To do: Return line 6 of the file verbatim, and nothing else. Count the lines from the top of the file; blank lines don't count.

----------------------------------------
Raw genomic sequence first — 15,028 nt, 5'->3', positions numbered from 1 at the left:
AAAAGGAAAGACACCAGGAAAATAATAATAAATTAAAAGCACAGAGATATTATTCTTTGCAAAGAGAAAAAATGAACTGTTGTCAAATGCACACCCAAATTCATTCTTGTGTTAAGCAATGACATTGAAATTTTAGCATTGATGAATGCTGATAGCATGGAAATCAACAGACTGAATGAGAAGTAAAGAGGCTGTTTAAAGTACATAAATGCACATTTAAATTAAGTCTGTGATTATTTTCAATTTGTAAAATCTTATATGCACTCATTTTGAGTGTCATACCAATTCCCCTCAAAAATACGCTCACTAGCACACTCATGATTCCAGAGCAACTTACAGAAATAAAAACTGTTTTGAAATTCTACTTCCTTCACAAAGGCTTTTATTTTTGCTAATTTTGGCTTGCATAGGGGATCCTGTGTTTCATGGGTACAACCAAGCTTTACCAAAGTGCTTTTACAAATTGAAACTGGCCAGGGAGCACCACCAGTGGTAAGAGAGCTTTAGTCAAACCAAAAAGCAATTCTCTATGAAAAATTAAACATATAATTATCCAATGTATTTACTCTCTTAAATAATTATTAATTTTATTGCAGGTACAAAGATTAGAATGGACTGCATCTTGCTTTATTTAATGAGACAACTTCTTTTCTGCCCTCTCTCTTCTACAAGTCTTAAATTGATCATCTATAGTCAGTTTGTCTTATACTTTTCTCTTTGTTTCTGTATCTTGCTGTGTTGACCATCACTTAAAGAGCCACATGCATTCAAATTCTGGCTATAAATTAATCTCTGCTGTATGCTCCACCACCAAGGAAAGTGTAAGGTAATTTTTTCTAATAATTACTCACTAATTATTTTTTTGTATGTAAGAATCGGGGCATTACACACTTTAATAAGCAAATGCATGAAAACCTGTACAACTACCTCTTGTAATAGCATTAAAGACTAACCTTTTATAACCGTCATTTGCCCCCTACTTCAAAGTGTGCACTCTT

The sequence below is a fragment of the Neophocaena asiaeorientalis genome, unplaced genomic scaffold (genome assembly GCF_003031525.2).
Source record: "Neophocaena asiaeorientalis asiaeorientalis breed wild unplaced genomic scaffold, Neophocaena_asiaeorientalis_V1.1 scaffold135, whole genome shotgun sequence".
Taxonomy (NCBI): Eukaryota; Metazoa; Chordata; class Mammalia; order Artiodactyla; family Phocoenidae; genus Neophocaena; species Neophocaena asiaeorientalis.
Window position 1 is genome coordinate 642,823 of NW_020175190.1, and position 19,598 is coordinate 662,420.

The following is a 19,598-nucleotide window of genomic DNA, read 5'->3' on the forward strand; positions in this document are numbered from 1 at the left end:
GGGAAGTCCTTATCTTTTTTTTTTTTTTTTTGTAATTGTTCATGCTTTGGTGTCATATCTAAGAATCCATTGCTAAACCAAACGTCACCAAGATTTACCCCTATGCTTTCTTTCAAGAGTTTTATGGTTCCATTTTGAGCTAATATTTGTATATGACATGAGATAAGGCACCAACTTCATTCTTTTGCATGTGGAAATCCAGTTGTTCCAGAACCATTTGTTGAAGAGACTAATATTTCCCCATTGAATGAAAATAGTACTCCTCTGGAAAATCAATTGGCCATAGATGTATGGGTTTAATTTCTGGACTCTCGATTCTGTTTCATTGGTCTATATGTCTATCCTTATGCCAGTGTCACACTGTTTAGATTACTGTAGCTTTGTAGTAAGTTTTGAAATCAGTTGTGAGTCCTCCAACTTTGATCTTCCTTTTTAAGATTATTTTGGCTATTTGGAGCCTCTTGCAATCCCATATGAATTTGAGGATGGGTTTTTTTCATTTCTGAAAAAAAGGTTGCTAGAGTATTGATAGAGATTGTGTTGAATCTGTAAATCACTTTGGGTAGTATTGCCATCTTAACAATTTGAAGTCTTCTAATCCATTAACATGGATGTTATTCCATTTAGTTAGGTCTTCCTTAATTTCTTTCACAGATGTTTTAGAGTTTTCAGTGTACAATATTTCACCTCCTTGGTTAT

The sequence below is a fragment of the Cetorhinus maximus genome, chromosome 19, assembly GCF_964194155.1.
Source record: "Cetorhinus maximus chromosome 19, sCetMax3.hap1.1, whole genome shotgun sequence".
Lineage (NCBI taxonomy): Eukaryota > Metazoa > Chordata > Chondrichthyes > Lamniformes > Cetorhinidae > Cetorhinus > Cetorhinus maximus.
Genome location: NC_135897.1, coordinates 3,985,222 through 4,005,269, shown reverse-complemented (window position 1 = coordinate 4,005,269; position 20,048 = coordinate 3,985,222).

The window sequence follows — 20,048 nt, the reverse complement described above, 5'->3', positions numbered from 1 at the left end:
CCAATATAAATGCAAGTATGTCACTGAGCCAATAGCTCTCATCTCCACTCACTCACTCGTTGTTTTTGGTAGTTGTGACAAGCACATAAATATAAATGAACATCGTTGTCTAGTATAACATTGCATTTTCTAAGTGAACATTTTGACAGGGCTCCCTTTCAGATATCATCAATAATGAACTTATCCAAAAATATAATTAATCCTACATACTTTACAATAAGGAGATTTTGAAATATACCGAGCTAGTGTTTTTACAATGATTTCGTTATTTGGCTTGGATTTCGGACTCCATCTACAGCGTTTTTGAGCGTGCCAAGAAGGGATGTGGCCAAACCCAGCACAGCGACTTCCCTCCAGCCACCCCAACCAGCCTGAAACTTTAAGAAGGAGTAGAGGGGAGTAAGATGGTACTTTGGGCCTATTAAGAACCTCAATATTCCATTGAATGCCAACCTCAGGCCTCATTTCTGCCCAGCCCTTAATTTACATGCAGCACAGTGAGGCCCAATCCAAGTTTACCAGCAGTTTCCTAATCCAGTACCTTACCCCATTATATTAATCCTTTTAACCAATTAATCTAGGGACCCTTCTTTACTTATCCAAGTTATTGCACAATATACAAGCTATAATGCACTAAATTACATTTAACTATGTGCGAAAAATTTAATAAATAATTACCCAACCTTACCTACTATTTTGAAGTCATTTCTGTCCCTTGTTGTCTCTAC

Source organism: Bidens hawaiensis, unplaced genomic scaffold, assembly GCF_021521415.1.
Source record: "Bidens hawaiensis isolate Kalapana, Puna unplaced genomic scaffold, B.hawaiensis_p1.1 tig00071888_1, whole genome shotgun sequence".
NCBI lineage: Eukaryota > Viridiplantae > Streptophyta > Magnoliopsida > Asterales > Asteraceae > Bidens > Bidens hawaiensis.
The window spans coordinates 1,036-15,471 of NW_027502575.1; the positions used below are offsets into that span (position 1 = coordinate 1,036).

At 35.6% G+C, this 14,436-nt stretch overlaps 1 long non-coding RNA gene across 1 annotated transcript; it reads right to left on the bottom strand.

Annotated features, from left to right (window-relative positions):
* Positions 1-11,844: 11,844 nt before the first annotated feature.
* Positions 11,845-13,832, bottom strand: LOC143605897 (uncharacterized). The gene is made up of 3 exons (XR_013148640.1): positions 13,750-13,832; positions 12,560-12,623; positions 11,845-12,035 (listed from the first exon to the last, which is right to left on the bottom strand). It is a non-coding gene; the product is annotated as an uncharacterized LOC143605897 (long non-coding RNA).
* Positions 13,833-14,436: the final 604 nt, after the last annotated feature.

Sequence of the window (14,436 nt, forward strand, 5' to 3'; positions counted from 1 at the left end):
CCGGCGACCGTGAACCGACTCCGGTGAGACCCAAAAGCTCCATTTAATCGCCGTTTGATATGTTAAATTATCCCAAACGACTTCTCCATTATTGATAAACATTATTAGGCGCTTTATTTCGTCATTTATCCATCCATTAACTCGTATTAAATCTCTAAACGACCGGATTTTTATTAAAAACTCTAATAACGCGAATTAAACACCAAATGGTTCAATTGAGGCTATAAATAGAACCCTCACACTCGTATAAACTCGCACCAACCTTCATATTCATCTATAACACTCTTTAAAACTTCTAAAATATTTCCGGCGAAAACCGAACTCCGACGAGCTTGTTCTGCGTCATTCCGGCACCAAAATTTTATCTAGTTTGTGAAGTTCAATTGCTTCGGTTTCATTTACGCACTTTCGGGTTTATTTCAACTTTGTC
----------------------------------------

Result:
Window position 1 is genome coordinate 642,823 of NW_020175190.1, and position 19,598 is coordinate 662,420.